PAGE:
Planning to use your startup equity as collateral? Good luck

It’s the classic startup employee dream. You’ve worked hard for years, finally built your company equity into something big and now you’re finally ready for a payout.

Financial institutions struggle to evaluate startup employees, as private company equity traditionally isn’t considered an asset you can underwrite. Since it’s not liquid, banks don’t want to use it as collateral. They sometimes make exceptions for high-net-worth individuals or founders when they want to build a long-term relationship, but the majority of the startup community lacks any way of achieving private equity liquidity.

You could claim the system is broken. I happen to agree.

So what can startup employees do if they want liquidity?

  1. Nothing.
  2. Wait for a company-sponsored tender offer (typically once you are a unicorn but less common with the market softening).
  3. Explore the secondary market and inquire if investors or other individuals are seeking to purchase your private stock.

Secondary markets have one key benefit: You can sell your shares on your own time.

No matter the solution, it’s important to set accurate expectations.

The process to get liquidity sucks, especially in a market downturn. There is no LaaS (liquidity as a service) startup … yet. Here are some awkward situations you’ll come across:

  1. Cold messages on LinkedIn: “Are you interested in selling [your company] shares?”
  2. Facebook ads (if you still use Facebook): “Get cash now for your startup shares today!”
  3. Independent brokers who promise to “get buyers for your equity.”

It’s mind-boggling: How can a multibillion dollar industry be so fragmented and confusing? There are hundreds of thousands of startup employees interested in accessing liquidity. Yet there’s no source of trusted information or solutions to the real problem.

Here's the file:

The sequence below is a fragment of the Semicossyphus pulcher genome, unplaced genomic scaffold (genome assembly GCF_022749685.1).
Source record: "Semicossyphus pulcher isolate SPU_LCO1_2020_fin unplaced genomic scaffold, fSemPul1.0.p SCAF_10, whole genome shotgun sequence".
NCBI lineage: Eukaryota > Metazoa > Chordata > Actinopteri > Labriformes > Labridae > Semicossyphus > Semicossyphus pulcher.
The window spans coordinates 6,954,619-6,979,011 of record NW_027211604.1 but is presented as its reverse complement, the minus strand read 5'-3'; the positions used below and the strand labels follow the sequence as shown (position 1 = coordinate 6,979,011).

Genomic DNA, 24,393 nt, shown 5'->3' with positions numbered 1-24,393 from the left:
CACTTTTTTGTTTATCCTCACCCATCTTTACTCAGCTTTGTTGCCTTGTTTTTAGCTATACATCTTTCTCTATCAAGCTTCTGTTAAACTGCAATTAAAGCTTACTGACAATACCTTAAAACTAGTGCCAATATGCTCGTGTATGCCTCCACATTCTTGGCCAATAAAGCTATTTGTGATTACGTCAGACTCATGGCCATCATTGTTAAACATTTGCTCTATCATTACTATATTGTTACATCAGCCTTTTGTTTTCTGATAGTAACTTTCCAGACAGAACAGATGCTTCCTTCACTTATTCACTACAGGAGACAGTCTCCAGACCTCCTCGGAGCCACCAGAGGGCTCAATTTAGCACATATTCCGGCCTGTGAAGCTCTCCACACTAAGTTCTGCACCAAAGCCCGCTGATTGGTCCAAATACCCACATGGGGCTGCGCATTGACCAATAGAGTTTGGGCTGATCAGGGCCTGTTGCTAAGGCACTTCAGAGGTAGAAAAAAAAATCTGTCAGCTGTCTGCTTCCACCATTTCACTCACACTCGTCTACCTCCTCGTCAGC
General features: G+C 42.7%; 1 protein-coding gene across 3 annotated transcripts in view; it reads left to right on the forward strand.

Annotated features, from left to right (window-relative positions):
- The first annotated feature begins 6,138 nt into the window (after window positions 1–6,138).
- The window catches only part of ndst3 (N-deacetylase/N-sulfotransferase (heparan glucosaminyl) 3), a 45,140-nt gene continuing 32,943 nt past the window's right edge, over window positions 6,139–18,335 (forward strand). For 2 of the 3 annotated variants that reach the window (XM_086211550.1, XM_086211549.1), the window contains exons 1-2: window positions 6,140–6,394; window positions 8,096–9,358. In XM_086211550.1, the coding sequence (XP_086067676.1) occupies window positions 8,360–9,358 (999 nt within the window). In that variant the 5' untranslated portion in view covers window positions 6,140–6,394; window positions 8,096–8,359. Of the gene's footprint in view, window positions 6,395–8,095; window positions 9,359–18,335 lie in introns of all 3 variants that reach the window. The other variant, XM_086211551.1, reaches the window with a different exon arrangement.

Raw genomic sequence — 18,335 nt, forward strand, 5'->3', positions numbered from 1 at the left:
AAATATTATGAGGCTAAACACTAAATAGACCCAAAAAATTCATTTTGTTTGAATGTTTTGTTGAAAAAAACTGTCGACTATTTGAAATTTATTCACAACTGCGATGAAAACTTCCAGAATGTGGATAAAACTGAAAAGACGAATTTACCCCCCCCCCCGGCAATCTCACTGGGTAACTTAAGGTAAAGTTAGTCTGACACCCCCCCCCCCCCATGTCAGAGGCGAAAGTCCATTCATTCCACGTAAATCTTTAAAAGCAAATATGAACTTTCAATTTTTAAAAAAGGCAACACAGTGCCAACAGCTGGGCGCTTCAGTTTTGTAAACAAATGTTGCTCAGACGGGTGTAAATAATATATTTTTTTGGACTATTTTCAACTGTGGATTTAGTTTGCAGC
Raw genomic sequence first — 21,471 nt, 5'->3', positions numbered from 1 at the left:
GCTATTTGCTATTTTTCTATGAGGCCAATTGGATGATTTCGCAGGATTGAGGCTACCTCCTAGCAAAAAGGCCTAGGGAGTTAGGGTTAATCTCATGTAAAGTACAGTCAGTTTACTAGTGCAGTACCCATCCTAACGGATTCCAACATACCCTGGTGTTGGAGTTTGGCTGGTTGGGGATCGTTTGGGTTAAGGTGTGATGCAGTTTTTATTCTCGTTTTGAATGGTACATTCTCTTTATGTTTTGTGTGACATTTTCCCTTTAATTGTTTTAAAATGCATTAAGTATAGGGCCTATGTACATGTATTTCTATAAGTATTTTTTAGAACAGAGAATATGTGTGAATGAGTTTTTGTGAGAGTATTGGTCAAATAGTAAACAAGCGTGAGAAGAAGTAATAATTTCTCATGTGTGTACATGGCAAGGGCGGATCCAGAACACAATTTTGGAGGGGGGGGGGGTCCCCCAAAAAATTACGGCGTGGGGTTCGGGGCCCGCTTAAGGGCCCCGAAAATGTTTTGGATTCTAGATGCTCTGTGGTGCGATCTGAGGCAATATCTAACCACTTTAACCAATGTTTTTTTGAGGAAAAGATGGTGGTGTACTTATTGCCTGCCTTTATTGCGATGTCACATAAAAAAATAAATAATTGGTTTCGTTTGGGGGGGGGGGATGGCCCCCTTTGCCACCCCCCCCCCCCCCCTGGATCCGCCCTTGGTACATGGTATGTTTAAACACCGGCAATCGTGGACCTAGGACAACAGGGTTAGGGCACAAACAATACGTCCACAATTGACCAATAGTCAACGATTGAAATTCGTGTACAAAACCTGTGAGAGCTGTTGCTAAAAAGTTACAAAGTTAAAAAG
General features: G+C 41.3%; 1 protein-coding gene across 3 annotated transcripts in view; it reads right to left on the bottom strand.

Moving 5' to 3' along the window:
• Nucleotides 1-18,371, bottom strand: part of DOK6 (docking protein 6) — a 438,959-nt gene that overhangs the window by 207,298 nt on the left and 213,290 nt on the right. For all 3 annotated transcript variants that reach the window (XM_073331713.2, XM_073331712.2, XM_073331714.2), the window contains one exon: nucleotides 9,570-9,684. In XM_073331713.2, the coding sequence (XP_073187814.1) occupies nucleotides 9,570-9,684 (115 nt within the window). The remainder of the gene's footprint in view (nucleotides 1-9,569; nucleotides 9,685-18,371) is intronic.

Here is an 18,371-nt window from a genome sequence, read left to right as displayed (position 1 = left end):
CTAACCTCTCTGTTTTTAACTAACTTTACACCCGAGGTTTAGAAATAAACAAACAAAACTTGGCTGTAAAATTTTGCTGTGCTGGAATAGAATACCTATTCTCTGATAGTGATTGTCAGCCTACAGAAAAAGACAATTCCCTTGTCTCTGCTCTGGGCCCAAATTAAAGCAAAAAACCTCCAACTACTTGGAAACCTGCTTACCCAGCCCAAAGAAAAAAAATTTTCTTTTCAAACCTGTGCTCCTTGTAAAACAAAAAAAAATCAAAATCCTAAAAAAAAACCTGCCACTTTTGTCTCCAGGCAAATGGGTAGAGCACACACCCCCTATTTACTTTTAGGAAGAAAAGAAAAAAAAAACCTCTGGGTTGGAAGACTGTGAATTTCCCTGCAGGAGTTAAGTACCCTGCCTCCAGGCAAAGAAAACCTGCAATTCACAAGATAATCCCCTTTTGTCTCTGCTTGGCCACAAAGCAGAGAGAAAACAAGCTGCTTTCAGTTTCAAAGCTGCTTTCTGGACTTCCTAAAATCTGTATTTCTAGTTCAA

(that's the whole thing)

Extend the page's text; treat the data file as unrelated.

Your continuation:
Nonetheless, there are two primary ways that you can get liquidity today: tender offers and secondary markets.

Tender offers

A tender offer is when a company offers its employees the chance to sell their illiquid shares at a set preferred price per share. Tender offers are most common at late-stage growth companies (unicorn range) and can be offered once or twice a year.

This can be a win for all parties involved: You get liquidity, investors get to buy illiquid shares that they otherwise wouldn’t have access to and the company can make its employees happy by providing them access to cash.

Tender offers are simple. Your company sets it up for you, so they support it. And the investors have already set their price — all you need to decide is if you want to participate and for how much. There are typically no fees for employees selling shares during a tender offer (other than your possible tax liabilities).

On the other hand, tender offers are outside of your control. You’re at the mercy of your company to set one up for you (and they have no obligation to do so) and to acquire desirable terms.

Typically, any employee with shares in the business has the opportunity to sell them, although sometimes the company limits who can participate based on some level of tenure. You can only sell common stock in a tender offer, so you may need to exercise your vested options ahead of time. (If you haven’t exercised your options yet, the exercise might trigger a tax event, so be sure to brush up on the tax details.) In some cases, your company might even offer a cashless exercise to allow you to exercise and sell your shares at the same time, so you can sell without needing any personal liquidity.

In a tender offer, all of the shares are sold at the same price. Typically this price is at a slight discount to the most recent preferred price, which will usually be quite a bit higher than the 409A price that your options were issued at.

Secondary markets

Secondary markets are another way to obtain liquidity. They have one key benefit: You can sell your shares on your own time (not just when your company sets it up for you). They also allow you to negotiate the price for your transaction, which means the price could be higher or it could be lower.